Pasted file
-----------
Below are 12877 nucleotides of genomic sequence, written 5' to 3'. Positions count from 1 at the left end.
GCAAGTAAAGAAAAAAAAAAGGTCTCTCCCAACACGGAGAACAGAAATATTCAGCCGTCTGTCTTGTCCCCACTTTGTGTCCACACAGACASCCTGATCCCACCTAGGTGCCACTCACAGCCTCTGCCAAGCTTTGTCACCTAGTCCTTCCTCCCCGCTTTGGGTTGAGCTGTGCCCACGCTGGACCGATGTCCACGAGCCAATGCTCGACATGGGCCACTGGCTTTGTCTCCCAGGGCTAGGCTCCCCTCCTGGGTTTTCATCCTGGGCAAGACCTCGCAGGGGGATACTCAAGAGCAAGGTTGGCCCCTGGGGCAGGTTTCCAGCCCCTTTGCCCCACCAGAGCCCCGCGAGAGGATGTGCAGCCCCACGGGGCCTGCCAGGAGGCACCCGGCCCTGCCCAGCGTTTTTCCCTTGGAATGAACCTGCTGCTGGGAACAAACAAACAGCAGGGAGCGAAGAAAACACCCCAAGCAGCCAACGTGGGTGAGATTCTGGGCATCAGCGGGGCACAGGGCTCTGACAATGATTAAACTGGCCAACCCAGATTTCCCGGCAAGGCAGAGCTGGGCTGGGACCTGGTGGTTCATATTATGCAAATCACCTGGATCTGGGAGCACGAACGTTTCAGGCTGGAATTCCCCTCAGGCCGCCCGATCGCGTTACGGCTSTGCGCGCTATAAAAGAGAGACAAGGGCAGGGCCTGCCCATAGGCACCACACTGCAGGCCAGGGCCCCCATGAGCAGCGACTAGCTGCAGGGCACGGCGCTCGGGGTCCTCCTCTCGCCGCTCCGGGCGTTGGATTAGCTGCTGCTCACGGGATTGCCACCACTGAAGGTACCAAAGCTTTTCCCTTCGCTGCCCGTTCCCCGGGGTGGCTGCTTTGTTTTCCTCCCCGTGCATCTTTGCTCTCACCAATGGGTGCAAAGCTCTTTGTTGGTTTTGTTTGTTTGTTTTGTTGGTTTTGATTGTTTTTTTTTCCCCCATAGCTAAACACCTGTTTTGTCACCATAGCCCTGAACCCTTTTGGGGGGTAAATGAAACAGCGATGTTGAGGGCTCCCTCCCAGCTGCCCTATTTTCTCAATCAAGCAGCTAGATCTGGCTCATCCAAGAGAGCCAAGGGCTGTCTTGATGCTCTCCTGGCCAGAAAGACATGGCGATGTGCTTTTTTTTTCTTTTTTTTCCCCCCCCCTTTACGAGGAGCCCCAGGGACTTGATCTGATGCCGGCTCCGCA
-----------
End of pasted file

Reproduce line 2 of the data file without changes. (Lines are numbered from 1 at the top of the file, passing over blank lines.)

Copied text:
GCAAGTAAAGAAAAAAAAAAGGTCTCTCCCAACACGGAGAACAGAAATATTCAGCCGTCTGTCTTGTCCCCACTTTGTGTCCACACAGACASCCTGATCCCACCTAGGTGCCACTCACAGCCTCTGCCAAGCTTTGTCACCTAGTCCTTCCTCCCCGCTTTGGGTTGAGCTGTGCCCACGCTGGACCGATGTCCACGAGCCAATGCTCGACATGGGCCACTGGCTTTGTCTCCCAGGGCTAGGCTCCCCTCCTGGGTTTTCATCCTGGGCAAGACCTCGCAGGGGGATACTCAAGAGCAAGGTTGGCCCCTGGGGCAGGTTTCCAGCCCCTTTGCCCCACCAGAGCCCCGCGAGAGGATGTGCAGCCCCACGGGGCCTGCCAGGAGGCACCCGGCCCTGCCCAGCGTTTTTCCCTTGGAATGAACCTGCTGCTGGGAACAAACAAACAGCAGGGAGCGAAGAAAACACCCCAAGCAGCCAACGTGGGTGAGATTCTGGGCATCAGCGGGGCACAGGGCTCTGACAATGATTAAACTGGCCAACCCAGATTTCCCGGCAAGGCAGAGCTGGGCTGGGACCTGGTGGTTCATATTATGCAAATCACCTGGATCTGGGAGCACGAACGTTTCAGGCTGGAATTCCCCTCAGGCCGCCCGATCGCGTTACGGCTSTGCGCGCTATAAAAGAGAGACAAGGGCAGGGCCTGCCCATAGGCACCACACTGCAGGCCAGGGCCCCCATGAGCAGCGACTAGCTGCAGGGCACGGCGCTCGGGGTCCTCCTCTCGCCGCTCCGGGCGTTGGATTAGCTGCTGCTCACGGGATTGCCACCACTGAAGGTACCAAAGCTTTTCCCTTCGCTGCCCGTTCCCCGGGGTGGCTGCTTTGTTTTCCTCCCCGTGCATCTTTGCTCTCACCAATGGGTGCAAAGCTCTTTGTTGGTTTTGTTTGTTTGTTTTGTTGGTTTTGATTGTTTTTTTTTCCCCCATAGCTAAACACCTGTTTTGTCACCATAGCCCTGAACCCTTTTGGGGGGTAAATGAAACAGCGATGTTGAGGGCTCCCTCCCAGCTGCCCTATTTTCTCAATCAAGCAGCTAGATCTGGCTCATCCAAGAGAGCCAAGGGCTGTCTTGATGCTCTCCTGGCCAGAAAGACATGGCGATGTGCTTTTTTTTTCTTTTTTTTCCCCCCCCCTTTACGAGGAGCCCCAGGGACTTGATCTGATGCCGGCTCCGCA